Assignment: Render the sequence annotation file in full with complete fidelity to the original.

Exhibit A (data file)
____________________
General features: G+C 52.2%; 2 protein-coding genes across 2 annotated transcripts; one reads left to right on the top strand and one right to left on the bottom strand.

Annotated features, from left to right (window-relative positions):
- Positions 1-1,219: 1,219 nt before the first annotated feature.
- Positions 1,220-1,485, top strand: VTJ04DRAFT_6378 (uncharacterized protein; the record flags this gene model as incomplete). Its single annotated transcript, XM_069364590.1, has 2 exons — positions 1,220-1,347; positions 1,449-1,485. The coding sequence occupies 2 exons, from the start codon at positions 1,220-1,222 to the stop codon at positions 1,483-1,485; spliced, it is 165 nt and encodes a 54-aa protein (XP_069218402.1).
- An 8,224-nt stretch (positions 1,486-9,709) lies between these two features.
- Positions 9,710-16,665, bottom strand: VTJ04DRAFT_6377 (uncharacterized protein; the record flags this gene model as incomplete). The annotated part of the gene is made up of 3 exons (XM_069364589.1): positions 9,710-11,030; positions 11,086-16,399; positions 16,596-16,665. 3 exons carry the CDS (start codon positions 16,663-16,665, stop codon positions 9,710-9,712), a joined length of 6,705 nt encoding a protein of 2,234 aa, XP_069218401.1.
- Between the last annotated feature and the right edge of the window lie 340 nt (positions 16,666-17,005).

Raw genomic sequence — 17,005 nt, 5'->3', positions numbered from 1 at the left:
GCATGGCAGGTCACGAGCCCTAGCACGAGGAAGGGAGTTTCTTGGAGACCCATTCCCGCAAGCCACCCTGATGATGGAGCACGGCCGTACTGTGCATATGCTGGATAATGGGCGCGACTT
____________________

General features: G+C 52.2%; 2 protein-coding genes across 2 annotated transcripts; one reads left to right on the top strand and one right to left on the bottom strand.

Annotated features, from left to right (window-relative positions):
- Positions 1-1,219: 1,219 nt before the first annotated feature.
- Positions 1,220-1,485, top strand: VTJ04DRAFT_6378 (uncharacterized protein; the record flags this gene model as incomplete). Its single annotated transcript, XM_069364590.1, has 2 exons — positions 1,220-1,347; positions 1,449-1,485. The coding sequence occupies 2 exons, from the start codon at positions 1,220-1,222 to the stop codon at positions 1,483-1,485; spliced, it is 165 nt and encodes a 54-aa protein (XP_069218402.1).
- An 8,224-nt stretch (positions 1,486-9,709) lies between these two features.
- Positions 9,710-16,665, bottom strand: VTJ04DRAFT_6377 (uncharacterized protein; the record flags this gene model as incomplete). The annotated part of the gene is made up of 3 exons (XM_069364589.1): positions 9,710-11,030; positions 11,086-16,399; positions 16,596-16,665. 3 exons carry the CDS (start codon positions 16,663-16,665, stop codon positions 9,710-9,712), a joined length of 6,705 nt encoding a protein of 2,234 aa, XP_069218401.1.
- Between the last annotated feature and the right edge of the window lie 340 nt (positions 16,666-17,005).

Raw genomic sequence — 17,005 nt, 5'->3', positions numbered from 1 at the left:
GCATGGCAGGTCACGAGCCCTAGCACGAGGAAGGGAGTTTCTTGGAGACCCATTCCCGCAAGCCACCCTGATGATGGAGCACGGCCGTACTGTGCATATGCTGGATAATGGGCGCGACTT